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One Holy Hour this Holy Week

Updated: Mar 28

For musicians in the Church and for anyone working in Catholic ministry based around liturgies, the Easter Triduum is the busiest time of the year. It is often a time we find ourselves the least spiritually connected, as we go about organising, practicing, executing, (stressing) and essentially working the most through the period of the liturgical calendar that Christ asks us to enter into union with Him most deeply - into His Passion, suffering, abandonment, sacrifice and glorious victory.

So I write this blog as much for me as for you, to let us find a moment this week, one hour, where we can give all to Christ, separated from what might be going on in our schedules. Can we give Christ an hour locked away in our room, or in front of the Tabernacle, before the liturgies of the Triduum commence? Can we take an hour to be entirely separated from our work and responsibilities, to prepare ourselves spiritually and mentally and simply be truly with Him alone, no petitions attached?

As I write this blog, I listen to the soundtrack of the Chronicles of Narnia, mainly because movie soundtracks have been my staple musical choice for writing and work since I was young, but also because (as a romantic at heart and a true former homeschooler) I love Narnia. I loved the story of the Lion the Witch and the Wardrobe because of the fantasy world and the authentic beauty of it, and now I love it more because nothing sums up the magnificence of the Lion of Judah, Jesus Christ, and the prophesy of His predecessors, so simply in a non-religious setting than this children’s novel. But more than anything, the imagery of Narnia, when Aslan is slain on the stone table, is what lays graphic in my mind’s eye as an adult. Could you imagine seeing a lion slain in ritual, let alone a man? I take a similar image to Mass often. I see Christ crowned, naked, bleeding and gasping for air on the altar. I see His side lying across the altar, face upwards to Heaven, his knees slightly bent upwards and all the flagellations that he bears for us, as he gasps for air, moments before his last breath. It’s maybe a graphic image for some, but one I think healthy to have in our sanitised world. That is the sacrifice of the Mass – where the Lion is slain – and sometimes when we are so busy, we struggle to have that spiritual moment at the time, because in choir or at the organ, we have other distractions happening. It’s understandable and inevitable, but I have had so many Holy Weeks go by, where my spiritual experience was lacking because of my responsibility to the work at hand, and yet now I know how important it is to be spiritually fed so to feed others.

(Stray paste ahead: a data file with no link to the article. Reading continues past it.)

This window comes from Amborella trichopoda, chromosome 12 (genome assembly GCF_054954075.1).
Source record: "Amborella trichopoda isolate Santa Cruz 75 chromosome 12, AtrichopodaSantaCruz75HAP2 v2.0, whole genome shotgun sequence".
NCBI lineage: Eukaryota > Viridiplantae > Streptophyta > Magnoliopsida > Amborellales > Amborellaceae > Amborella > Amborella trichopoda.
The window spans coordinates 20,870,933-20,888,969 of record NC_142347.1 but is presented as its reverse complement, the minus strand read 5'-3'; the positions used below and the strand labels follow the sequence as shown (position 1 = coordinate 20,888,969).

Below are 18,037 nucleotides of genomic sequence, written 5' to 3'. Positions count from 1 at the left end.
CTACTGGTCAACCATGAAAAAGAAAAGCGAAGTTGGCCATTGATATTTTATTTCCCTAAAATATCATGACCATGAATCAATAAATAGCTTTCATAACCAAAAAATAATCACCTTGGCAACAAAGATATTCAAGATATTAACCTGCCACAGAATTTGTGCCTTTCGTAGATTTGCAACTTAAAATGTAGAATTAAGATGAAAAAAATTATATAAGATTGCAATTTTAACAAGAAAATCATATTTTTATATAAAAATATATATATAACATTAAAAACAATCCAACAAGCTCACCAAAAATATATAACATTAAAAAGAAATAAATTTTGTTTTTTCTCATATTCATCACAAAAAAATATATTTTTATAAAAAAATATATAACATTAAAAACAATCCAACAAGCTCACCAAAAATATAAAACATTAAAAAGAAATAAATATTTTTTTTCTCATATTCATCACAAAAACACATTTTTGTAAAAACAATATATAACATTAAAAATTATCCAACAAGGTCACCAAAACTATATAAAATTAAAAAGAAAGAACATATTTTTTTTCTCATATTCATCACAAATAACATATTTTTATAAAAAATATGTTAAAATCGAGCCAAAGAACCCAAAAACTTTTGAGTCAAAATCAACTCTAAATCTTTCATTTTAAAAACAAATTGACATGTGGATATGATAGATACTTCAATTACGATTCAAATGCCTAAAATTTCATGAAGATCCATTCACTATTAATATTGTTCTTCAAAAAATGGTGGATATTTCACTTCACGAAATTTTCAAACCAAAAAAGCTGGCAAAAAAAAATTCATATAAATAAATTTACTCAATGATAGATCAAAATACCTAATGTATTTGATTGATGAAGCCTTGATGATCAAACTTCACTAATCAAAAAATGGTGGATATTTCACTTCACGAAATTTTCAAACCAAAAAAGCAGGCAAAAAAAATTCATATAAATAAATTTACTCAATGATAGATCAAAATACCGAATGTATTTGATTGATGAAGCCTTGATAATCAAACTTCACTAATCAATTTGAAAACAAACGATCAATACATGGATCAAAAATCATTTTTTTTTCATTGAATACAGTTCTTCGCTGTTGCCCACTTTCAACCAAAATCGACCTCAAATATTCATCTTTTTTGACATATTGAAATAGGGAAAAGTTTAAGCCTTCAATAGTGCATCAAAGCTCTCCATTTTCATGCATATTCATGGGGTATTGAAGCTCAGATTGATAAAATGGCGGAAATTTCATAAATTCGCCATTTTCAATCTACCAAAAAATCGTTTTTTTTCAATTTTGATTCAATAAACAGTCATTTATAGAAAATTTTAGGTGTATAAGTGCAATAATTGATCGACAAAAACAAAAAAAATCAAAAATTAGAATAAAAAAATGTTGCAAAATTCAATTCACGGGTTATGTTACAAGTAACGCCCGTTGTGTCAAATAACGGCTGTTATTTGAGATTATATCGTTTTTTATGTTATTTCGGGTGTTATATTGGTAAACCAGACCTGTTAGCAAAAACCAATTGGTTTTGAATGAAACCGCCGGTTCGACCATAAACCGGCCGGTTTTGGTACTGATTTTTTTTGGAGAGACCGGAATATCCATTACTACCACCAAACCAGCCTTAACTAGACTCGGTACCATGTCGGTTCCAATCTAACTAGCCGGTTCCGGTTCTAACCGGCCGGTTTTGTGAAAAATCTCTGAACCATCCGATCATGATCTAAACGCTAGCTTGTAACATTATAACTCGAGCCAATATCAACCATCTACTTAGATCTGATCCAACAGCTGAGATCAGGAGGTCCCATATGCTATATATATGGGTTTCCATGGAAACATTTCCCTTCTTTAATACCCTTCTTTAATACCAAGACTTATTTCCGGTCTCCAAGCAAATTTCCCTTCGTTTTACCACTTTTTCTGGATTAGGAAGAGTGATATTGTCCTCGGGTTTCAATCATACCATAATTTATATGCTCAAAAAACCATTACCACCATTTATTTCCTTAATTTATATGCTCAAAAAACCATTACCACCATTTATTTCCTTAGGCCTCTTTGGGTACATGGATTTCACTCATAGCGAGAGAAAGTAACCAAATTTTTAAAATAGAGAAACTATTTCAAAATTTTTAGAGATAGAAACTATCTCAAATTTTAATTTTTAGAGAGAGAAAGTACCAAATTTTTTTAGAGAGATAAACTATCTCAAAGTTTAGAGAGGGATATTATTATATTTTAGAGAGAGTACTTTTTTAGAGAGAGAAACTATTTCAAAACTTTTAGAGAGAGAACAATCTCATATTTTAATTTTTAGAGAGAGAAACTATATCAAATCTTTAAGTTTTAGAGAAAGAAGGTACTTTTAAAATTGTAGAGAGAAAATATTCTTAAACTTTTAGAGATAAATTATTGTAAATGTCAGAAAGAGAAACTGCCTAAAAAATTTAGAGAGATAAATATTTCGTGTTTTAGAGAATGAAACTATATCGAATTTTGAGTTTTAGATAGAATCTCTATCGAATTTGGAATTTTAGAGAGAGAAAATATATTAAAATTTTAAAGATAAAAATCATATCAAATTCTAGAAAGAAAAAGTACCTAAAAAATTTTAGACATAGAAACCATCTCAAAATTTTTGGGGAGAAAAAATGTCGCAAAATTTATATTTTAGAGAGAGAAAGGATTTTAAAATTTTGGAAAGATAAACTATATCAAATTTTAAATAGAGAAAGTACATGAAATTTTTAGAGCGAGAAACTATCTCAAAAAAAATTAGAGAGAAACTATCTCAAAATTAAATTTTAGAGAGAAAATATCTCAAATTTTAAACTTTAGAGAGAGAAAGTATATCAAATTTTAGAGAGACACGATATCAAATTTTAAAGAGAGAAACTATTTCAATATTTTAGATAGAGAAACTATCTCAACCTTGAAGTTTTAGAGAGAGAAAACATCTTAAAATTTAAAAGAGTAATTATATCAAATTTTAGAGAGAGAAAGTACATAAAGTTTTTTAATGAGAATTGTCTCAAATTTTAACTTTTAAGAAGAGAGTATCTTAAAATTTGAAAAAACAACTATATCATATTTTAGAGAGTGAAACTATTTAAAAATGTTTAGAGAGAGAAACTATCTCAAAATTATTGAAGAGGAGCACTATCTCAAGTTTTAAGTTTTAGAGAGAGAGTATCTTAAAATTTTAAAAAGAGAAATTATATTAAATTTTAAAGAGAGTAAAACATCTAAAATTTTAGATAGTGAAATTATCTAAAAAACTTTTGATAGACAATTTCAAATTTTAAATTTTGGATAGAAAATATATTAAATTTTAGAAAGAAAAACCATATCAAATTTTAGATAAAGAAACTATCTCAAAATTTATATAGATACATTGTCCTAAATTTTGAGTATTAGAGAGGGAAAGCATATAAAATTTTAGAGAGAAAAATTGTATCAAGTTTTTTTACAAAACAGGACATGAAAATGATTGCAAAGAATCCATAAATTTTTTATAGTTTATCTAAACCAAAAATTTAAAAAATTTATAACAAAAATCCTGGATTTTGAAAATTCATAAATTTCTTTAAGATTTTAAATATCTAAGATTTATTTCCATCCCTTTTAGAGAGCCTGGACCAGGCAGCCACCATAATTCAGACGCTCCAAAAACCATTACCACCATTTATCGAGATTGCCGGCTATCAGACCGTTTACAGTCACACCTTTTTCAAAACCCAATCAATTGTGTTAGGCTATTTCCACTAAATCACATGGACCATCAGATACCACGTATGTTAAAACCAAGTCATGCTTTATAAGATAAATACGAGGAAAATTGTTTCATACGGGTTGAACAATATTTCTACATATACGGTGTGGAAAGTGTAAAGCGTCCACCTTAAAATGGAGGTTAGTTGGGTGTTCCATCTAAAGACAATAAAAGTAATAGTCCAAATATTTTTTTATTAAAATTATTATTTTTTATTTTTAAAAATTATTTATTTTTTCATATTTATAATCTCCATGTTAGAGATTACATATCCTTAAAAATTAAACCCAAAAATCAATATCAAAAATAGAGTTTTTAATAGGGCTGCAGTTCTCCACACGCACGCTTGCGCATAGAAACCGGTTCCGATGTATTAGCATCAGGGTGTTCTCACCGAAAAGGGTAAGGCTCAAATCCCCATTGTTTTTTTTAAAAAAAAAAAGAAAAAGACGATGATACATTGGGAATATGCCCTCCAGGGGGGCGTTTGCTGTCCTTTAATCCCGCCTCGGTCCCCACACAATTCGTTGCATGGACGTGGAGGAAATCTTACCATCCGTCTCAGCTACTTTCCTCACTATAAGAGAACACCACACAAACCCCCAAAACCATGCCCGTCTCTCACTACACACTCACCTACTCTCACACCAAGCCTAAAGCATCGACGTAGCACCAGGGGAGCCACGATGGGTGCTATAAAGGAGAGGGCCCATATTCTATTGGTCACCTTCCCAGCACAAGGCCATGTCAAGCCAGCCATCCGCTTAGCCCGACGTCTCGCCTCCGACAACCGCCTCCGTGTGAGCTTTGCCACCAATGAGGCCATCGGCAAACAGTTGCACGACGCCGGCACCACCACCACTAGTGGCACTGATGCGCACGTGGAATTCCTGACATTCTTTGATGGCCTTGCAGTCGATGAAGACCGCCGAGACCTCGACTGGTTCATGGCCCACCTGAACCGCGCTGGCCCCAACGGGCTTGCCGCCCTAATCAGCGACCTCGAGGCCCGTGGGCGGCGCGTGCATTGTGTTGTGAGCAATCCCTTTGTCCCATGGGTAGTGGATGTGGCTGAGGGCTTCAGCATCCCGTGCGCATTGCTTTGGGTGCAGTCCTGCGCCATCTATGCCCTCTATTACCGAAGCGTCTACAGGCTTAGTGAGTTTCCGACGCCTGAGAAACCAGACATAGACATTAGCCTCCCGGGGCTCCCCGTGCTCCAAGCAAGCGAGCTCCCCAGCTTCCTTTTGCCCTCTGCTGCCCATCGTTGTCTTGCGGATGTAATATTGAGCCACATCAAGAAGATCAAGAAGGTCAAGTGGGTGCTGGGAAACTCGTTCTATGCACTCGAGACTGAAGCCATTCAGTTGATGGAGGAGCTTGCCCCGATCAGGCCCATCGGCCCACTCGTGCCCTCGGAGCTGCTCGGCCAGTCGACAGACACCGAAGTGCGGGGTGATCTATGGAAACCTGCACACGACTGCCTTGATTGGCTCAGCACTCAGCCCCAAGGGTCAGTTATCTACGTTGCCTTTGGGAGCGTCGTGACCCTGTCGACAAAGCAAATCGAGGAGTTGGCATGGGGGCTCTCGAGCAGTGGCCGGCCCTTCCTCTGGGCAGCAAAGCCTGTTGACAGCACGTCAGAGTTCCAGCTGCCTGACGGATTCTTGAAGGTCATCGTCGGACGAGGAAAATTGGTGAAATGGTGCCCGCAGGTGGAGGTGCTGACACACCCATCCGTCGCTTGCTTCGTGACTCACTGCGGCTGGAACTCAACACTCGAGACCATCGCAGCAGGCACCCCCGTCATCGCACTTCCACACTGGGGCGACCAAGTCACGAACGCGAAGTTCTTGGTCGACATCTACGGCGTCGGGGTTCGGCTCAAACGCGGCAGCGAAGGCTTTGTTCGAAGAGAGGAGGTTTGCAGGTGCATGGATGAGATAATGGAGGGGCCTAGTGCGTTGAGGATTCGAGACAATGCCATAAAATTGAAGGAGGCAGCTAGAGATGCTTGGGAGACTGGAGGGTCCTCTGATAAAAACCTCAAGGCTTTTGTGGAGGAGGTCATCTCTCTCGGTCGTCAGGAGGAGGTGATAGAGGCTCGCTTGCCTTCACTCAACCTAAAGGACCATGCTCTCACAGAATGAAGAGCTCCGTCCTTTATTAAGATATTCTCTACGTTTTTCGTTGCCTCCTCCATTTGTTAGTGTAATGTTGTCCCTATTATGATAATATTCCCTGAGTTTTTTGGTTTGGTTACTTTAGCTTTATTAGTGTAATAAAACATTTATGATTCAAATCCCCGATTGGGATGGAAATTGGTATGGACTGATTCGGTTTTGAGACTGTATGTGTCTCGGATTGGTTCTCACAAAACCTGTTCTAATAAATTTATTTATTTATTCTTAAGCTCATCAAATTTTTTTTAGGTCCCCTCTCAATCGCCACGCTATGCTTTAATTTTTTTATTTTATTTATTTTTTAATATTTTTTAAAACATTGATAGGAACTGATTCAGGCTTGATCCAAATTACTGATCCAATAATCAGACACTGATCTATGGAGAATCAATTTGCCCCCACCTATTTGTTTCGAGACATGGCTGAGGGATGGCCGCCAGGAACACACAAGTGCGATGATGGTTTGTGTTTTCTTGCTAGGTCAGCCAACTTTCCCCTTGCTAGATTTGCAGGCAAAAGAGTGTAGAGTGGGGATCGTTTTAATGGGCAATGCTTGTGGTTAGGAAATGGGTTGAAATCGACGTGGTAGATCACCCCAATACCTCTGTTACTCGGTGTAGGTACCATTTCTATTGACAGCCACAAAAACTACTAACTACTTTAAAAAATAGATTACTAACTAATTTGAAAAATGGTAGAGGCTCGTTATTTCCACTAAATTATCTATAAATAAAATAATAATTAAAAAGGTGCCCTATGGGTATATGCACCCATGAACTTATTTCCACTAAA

So this Holy Week, we should consider taking time, a slow moment, separated from our ministry and our responsibilities, to simply be with Christ. To be with Him at the Last Supper, to stand by the Cross as he bleeds out on Good Friday, and to see Him slain on the altar before we take Communion. We may not be able to do that with the congregation, but we can do that beforehand.

You are first and foremost a son or daughter of God, and He wants you just for yourself, and not for what you bring to the liturgies. Let Christ take you on a true journey of His Passion, just you and Him.


Isaiah 53:5

 "But he was wounded for our transgressions,

He was bruised for our iniquities;

Upon him was the chastisement that made us whole,

And with his stripes we are healed.”


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